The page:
Superman turns 75: 75 super images of the Man of Steel

March 28, 2013 | 8:38 a.m.

Superman is about to be everywhere. America's favorite superhero is celebrating his 75 anniversary, the highlight of which is "Man of Steel," which opens in theaters June 14. We're kicking off the festivities by digging into the L.A. Times' and DC Comics' media libraries to find 75 super images -- and 75 super facts -- celebrating the one-and-only Superman. (Credits, clockwise from upper left: Warner Bros., DC Comics, Associated Press and DC Comics. Center: Getty Images. Gallery by Rene Lynch.)

Superman made his first appearance in "Action Comics" No. 1 in June 1938. It is considered one of the world's most valuable comic books. (DC Comics)

The character proved to be so popular that Superman later earned his very own comic book series. (Associated Press / Sotheby's)

He goes by many nicknames, including "The Last Son of Krypton." We turned to DC Comics' encyclopedia for more facts -- some well known, some not so much -- about the world's most famous superhero. (DC Comics)

So let's start with some of the basics: Superman is the most powerful being on Earth. (Warner Home Video)

His original name? Kal-El. His legal name is Clark Joseph Kent. (Jim Lee / DC Comics)

His place of birth: Kryptonopolis, Krypton, a foreign planet. So, technically, he is an alien. (Getty Images)

Superman's origin story -- as well as his artistic look and costume -- have evolved over the years with each reboot. But DC Comics documents one strain of his origin story thusly: The child Kal-El was sent to Earth by his scientist parents, Jor-El and Lara Lor-Van. (Wizard)

The reason they sent their son away: The planet Krypton was facing doom, and Kal-El's parents wanted to give their son a chance at life. (Warner Bros.)

Employing a gestation chamber, they sent Kal-El to Earth. There, the advantages were many: Exposure to the sun would "supercharge" his cells and give him his amazing abilities. (DC Comics)

Upon his arrival on Earth, the infant was found by a kindly couple, Jonathan and Martha Kent, of Smallville, Kan. (Handout)

The Kents raised the infant as their own, keeping his unusual arrival a secret. (Warner Bros. Pictures)

But it was increasingly clear that Clark was... different. His superpowers grew as he did. Among them: super strength. (The WB)

His adoptive parents finally told him the truth when he turned 18. (Associated Press / DC Entertainment)

Clark Kent made the decision that he would keep his superpowers secret. (Associated Press)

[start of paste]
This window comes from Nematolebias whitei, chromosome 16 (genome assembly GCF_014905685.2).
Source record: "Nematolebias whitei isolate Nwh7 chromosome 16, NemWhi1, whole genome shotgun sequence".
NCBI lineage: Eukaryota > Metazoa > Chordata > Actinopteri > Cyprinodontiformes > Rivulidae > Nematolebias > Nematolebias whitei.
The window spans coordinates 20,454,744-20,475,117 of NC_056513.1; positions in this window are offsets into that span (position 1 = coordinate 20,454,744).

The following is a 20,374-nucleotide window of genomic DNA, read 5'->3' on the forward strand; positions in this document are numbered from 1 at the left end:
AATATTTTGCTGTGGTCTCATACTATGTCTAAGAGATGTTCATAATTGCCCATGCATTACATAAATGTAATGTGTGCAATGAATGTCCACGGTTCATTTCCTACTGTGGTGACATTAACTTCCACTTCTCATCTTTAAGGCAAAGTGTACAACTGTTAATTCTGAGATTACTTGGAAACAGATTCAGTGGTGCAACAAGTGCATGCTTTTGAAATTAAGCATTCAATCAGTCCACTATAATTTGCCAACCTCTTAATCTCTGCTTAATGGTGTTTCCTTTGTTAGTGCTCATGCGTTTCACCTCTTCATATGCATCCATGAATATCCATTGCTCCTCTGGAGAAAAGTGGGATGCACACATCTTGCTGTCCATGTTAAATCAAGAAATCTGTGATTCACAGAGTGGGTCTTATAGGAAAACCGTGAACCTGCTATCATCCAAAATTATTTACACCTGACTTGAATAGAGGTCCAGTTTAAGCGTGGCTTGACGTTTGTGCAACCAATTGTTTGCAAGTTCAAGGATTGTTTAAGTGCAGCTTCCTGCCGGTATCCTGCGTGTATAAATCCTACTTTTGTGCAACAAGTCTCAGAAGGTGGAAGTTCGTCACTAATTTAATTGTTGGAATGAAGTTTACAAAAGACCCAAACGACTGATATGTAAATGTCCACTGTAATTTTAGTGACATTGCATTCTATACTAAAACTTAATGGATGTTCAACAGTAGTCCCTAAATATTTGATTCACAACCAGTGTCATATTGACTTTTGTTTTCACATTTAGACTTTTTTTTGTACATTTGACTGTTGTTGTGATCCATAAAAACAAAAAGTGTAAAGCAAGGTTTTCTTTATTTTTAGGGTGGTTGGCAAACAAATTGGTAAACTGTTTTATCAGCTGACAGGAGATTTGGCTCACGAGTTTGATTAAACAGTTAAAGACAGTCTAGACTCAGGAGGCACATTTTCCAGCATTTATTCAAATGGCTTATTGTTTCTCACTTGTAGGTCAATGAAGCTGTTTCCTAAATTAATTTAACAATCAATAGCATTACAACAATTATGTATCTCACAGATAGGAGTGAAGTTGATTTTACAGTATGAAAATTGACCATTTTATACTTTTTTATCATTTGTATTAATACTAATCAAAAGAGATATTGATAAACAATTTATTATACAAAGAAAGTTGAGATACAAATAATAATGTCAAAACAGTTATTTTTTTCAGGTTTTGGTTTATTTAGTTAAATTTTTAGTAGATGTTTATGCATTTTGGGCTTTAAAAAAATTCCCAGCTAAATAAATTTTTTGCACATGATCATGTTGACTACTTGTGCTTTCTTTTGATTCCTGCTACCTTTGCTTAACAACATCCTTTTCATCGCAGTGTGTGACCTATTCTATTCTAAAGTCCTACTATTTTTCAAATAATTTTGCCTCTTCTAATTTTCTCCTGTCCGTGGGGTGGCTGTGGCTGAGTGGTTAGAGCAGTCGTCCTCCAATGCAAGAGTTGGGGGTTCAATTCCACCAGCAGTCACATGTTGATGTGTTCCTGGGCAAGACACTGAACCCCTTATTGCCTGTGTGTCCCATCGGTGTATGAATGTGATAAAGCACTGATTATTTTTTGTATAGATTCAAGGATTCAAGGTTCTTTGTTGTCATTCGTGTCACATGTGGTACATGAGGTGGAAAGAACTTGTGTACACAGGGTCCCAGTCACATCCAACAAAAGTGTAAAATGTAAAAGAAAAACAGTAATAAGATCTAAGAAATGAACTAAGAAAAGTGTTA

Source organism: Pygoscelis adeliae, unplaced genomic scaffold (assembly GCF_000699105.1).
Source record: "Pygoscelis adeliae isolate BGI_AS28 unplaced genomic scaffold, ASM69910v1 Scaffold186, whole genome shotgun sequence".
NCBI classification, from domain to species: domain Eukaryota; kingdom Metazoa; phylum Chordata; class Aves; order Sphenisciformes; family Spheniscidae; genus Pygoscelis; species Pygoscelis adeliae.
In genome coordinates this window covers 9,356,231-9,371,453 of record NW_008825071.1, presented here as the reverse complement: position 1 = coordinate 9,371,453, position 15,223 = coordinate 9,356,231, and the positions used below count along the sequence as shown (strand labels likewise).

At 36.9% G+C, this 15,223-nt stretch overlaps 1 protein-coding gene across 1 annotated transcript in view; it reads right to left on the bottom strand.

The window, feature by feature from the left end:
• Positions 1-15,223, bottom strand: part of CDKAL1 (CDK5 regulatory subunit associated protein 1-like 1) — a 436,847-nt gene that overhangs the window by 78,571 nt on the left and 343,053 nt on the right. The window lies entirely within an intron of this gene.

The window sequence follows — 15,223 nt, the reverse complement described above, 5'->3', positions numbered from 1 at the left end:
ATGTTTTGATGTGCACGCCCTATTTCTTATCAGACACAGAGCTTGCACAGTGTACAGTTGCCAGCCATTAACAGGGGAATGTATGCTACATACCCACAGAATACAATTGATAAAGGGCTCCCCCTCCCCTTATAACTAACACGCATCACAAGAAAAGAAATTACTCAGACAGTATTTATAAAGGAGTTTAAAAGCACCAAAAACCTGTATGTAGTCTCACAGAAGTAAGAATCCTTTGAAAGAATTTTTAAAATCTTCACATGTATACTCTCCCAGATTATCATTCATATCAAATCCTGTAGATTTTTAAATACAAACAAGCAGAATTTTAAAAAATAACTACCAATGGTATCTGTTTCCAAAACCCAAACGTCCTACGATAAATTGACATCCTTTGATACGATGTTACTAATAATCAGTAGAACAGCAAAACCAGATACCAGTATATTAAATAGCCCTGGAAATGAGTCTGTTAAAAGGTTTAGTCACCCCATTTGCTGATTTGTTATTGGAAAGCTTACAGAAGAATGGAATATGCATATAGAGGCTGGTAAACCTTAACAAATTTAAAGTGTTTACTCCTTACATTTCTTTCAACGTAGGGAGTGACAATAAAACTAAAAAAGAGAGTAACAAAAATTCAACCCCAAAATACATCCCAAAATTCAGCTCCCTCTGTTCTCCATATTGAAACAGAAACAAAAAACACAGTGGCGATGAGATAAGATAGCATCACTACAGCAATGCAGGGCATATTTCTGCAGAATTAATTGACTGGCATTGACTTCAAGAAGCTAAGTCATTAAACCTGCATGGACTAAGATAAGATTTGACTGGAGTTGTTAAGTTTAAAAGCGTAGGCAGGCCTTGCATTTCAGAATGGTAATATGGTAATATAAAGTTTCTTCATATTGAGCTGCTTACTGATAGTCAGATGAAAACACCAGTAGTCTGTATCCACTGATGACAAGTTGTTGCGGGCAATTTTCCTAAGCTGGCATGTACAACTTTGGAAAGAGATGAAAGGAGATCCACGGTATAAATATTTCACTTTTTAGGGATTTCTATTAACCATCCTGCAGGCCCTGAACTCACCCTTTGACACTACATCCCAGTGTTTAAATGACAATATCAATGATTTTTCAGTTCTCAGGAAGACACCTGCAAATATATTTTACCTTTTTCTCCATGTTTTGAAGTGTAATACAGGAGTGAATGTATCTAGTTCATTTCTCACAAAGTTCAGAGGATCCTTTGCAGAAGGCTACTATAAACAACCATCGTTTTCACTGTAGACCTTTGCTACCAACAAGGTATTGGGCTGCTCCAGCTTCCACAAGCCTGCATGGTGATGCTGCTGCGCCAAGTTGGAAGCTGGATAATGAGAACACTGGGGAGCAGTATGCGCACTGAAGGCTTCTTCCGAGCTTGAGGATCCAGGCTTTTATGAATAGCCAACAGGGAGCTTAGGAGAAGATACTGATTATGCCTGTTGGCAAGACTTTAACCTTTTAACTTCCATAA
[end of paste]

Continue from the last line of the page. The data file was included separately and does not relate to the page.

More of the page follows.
But Clark -- instilled with high moral ideals by his adoptive parents -- decided he would still use his superpowers to fight for truth and justice. One of the most famous Superman covers of all-time: Fred Ray's original art from the issue of "Superman" No. 14, in 1942, showing a signature wartime image of the "Man of Steel." (Mel Melcon / Los Angeles Times)

With the help of his adoptive parents, Clark Kent moved into public life -- but under a secret identity. ("Max Fleischer's Superman" / Paramount)

The costume did not include a mask -- so that the public would better trust him, his mother reasoned. (DC Comics)

He decided to dramatically change his everyday physical appearance and mannerisms, "so that nobody would suspect" his true identity. (DC Comics)

That cover? The absolutely adorkable mild-mannered reporter Clark Kent, of course. He was played to perfection by the late Christopher Reeve in "Superman." The 1978 film was one of many ways in which Superman and Clark Kent made the leap from comic books to films and more. [For The Record, 11:29 a.m. PDT March 28: A previous version of this caption said the film was released in 1987. It was released in 1978.] (Associated Press)

Some other Clark Kent facts courtesy DC Comics: He graduated from Metropolis University. (Credit: Brandon Routh in "Superman Returns" Warner Bros. Pictures / David James)

He later met with the lovely and ambitious reporter, Lois Lane. She would come up with the name "Superman" for the high-flying man in tights. (Image from the movie "Superman II: The Richard Donner Cut." Warner Bros. Entertainment)

Some of Superman's finest adventures would involve Lois Lane, as in this edition, when she's forced to masquerade as a "lady dictator" in a bid to manipulate Superman. (DC Comics)

While Clark was working alongside Lane and cub reporter Jimmy Olsen, he crosses paths with villian Lex Luthor -- at least according to one strain of Superman's origin story. (DC Comics)